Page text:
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Popcorn & Prejudice: A Movie Blog

Seattle Times writer Moira Macdonald muses on moviegoing. Email Moira: mmacdonald@seattletimes.com.

May 29, 2012 at 9:45 AM

Mad Men Monday (on Tuesday): Three women

It’s just as well, I think, that yesterday was a holiday; it took me at least 24 hours to digest Sunday’s night’s dazzling, heartbreaking episode. I watched it a second time on Monday and it hit me just as hard. “The Other Woman” was a story of the two women of Sterling Cooper Draper Pryce (with Megan as an echoing subsidiary plot): Joan and Peggy, as we know, are both gems beyond price, but this episode put a dollar amount on them both. Joan was initially repulsed by an offer to prostitute herself for the good of the firm, but came around (not without some revolting game-playing and deception from her colleagues) when she realized it could benefit her as well; Peggy, long frustrated by Don taking her for granted, met with the anti-Don (Ted Chaough, whose last name fascinates me) and found her price: $19,000. “There’s no number,” she told Don; there was, and there wasn’t.
Joan’s story first — and bravo to Christina Hendricks, this series’ quiet MVP. This subplot, in which a cheesy Jaguar bigwig indicated that a night with Joan might go far to secure his vote for the ad campaign, unfolded as a masterfully slimy display of manipulation by Pete (well done, Vincent Kartheiser). Pete relayed to Joan an edited version of the “offer,” and when she dismissed him with cool indifference (which is how Joan, at least at the office, responds to everything), returned to the partners saying that she wasn’t shocked and that was all a matter of price. All but Don promptly revealed themselves to be nearly as slimy as Pete; worst of all Lane, who pretended to be Joan’s friend but was really concealing his own fear of being discovered (after last week’s financial skullduggery). Lane convinced Joan to ask for a partnership; Joan, seeing a glimpse of a stable life in which she didn’t have to rely on her mother (another master manipulator, btw) for free child care, finally entered the negotiations and carried out the plan, selling herself for an emerald necklace and a place at the SCDP partners’ table. I felt physically sickened by seeing Hendricks’ expression as Joan lay in that hotel-room bed — and, later, when she learned that Don was on her side after all, but too late. (Very, very nice time-twist there.) Later, she calmly entered the room with the other partners, looking every inch her unruffled self — but was it too high a price to pay? Did she really have a choice? Was Don’s concern entirely for Joan, or did it partly stem from his wanting to win the account on creative alone? How will it be for Joan to sit at that table in the future, knowing how she got there? Is Joan now that beautiful thing that SCDP truly owns?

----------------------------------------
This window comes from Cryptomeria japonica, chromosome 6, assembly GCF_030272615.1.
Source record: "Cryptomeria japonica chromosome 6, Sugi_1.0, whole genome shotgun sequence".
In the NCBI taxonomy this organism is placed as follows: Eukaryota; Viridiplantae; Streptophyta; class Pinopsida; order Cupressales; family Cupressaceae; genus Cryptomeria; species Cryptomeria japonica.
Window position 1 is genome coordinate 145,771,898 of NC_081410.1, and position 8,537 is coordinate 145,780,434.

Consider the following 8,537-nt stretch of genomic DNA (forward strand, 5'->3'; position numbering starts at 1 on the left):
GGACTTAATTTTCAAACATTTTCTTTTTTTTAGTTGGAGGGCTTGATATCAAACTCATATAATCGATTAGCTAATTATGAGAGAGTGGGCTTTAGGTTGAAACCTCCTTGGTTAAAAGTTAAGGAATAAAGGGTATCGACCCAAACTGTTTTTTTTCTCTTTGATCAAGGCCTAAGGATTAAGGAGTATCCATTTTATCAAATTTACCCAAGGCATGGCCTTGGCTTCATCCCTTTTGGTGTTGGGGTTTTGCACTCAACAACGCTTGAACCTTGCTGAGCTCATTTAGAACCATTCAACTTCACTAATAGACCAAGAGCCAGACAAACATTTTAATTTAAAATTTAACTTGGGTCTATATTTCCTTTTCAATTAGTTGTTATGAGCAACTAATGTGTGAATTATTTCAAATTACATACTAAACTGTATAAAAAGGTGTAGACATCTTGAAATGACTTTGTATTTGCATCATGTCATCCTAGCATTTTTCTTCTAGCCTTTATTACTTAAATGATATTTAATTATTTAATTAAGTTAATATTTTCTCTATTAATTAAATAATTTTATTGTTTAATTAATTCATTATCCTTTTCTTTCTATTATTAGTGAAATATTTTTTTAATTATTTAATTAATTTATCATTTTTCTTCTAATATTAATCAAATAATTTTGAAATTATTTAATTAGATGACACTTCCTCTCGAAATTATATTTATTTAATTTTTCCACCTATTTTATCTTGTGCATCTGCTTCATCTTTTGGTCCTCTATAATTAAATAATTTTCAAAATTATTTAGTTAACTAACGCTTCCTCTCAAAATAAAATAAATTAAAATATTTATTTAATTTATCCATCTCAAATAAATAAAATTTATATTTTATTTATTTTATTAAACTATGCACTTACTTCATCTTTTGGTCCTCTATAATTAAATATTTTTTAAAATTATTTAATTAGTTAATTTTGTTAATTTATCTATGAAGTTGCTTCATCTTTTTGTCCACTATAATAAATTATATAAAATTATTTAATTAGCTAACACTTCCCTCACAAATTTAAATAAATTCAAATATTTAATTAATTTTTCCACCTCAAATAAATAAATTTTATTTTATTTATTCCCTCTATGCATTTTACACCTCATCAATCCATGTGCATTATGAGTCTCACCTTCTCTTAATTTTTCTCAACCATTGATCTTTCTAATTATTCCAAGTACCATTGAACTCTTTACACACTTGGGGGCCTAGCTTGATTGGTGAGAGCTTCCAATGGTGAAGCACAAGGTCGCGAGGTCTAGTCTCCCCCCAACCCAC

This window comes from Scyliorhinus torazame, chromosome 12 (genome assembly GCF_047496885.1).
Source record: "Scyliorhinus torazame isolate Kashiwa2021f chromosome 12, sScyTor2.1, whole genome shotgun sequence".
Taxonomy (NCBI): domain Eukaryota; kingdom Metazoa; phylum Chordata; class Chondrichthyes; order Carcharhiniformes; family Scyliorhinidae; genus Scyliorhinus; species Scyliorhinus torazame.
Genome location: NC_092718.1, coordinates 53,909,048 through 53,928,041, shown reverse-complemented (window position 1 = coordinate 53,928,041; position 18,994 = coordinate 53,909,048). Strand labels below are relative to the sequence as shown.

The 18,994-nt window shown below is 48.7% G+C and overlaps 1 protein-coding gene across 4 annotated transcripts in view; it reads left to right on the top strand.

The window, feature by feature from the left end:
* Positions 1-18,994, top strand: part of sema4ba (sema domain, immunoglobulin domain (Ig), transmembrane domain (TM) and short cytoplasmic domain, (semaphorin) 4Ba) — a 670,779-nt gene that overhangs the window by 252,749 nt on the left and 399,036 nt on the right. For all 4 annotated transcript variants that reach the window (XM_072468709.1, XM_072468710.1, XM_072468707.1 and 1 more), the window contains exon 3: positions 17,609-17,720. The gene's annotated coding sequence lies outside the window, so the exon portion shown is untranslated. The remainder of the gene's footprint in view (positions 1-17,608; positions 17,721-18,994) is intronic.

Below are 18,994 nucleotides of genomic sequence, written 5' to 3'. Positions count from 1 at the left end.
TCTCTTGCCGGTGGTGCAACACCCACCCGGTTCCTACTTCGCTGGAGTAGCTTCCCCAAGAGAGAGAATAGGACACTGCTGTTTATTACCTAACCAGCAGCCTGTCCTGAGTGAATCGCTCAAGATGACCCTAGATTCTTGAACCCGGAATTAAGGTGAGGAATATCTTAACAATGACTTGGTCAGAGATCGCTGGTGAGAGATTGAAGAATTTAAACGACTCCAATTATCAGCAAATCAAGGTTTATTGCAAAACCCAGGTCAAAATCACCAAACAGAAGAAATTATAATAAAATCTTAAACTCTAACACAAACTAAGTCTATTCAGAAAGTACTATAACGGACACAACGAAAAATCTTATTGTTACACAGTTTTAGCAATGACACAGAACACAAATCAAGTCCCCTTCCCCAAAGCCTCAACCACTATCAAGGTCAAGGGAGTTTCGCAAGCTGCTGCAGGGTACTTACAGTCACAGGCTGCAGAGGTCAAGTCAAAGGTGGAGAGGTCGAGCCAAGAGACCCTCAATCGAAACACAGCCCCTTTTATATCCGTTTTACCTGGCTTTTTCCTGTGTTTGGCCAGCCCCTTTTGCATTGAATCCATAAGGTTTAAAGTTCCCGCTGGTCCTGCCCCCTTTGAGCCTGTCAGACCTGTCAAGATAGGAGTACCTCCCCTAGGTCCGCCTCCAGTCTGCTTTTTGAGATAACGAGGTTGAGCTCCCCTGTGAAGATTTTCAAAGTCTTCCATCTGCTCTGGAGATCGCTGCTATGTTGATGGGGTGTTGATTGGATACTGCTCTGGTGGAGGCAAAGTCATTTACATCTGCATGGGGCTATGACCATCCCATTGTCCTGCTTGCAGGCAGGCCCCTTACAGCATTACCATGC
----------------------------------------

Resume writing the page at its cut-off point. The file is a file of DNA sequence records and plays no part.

Peggy, meanwhile, was caught gazing in the conference-room window as a lobster lunch was delivered for the boys on the Jaguar account — not for the girl who’s nominally “in charge” of everything else. We watched as Peggy, on the spot, saved the day for another account, and was then insulted by Don, who tossed money at her dismissively. (An echo of what the company did to Joan.) Fed up, and recognizing her worth, Peggy finally took the step we’ve been waiting for her to do for a while now: She gave notice. In a scene that will go down as one of the great “Mad Men” moments, Don didn’t entirely grasp what was going on until it was too late (again, like Joan), and his wordless kiss of Peggy’s hand, coupled with her choked-out “Don’t be a stranger,” spoke volumes. I was interpreting Peggy’s stricken look, as she gathered her things, as one of regret, but her sudden grin in the elevator indicated that she’s ready to fly away. Does that mean that “Mad Men” will now have a subplot that lets us see how a non-SCDP agency works, and how Peggy might be treated in a place where she came in as a star, not a secretary? I’m hoping so.
Meanwhile, Megan’s still auditioning — and, fitting in with the theme of this episode, was appraised at a callback as if selling her body. I’m still wondering whether we’re supposed to believe that Megan is a good actress, or whether she’s just playing with the idea; it’s telling that the show doesn’t let us see her audition. I didn’t quite buy that Megan would blithely tell Don that she’d be gone for three months if she gets cast in the show (Jules Feiffer’s “Little Murders,” a flop when it opened in 1967 but later made into a film), or be surprised at his anger. But their subsequent conversation, when Megan told Don that if he made her choose between him and acting, she’d choose him but “I’d hate you for it,” was telling, and a reminder that theirs is a far more mature relationship than Don and Betty. (And what the hell was Megan’s friend doing on that conference-room table? Women as commodities, again, but that made no sense to me.)
It’ll be a while before I forget the work of Christina Hendricks and Elisabeth Moss in this episode; just beautiful, both of them. Only two episodes to go; where are we headed from here? Were you as moved by this episode as I was?
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Joan, who was “raised to be admired” — but not this way. (Photo by Michael Yarish; courtesy of AMC)

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